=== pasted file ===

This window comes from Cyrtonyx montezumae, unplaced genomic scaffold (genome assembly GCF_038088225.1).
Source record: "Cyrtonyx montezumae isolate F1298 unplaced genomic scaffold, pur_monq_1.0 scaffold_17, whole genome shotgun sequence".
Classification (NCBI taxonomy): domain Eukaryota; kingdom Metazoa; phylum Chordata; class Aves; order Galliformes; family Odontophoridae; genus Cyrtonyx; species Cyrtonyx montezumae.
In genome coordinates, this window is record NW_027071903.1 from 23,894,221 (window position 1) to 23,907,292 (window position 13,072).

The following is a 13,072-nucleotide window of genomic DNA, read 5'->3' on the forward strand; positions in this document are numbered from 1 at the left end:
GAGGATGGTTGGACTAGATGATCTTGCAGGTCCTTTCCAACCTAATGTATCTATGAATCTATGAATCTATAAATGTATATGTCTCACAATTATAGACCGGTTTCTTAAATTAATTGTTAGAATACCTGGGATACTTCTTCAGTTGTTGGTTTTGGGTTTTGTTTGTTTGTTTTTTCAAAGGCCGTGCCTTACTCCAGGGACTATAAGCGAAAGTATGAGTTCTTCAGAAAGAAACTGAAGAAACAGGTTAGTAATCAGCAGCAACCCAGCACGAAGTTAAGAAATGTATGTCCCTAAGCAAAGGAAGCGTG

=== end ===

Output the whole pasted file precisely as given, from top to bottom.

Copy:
This window comes from Cyrtonyx montezumae, unplaced genomic scaffold (genome assembly GCF_038088225.1).
Source record: "Cyrtonyx montezumae isolate F1298 unplaced genomic scaffold, pur_monq_1.0 scaffold_17, whole genome shotgun sequence".
Classification (NCBI taxonomy): domain Eukaryota; kingdom Metazoa; phylum Chordata; class Aves; order Galliformes; family Odontophoridae; genus Cyrtonyx; species Cyrtonyx montezumae.
In genome coordinates, this window is record NW_027071903.1 from 23,894,221 (window position 1) to 23,907,292 (window position 13,072).

The following is a 13,072-nucleotide window of genomic DNA, read 5'->3' on the forward strand; positions in this document are numbered from 1 at the left end:
GAGGATGGTTGGACTAGATGATCTTGCAGGTCCTTTCCAACCTAATGTATCTATGAATCTATGAATCTATAAATGTATATGTCTCACAATTATAGACCGGTTTCTTAAATTAATTGTTAGAATACCTGGGATACTTCTTCAGTTGTTGGTTTTGGGTTTTGTTTGTTTGTTTTTTCAAAGGCCGTGCCTTACTCCAGGGACTATAAGCGAAAGTATGAGTTCTTCAGAAAGAAACTGAAGAAACAGGTTAGTAATCAGCAGCAACCCAGCACGAAGTTAAGAAATGTATGTCCCTAAGCAAAGGAAGCGTG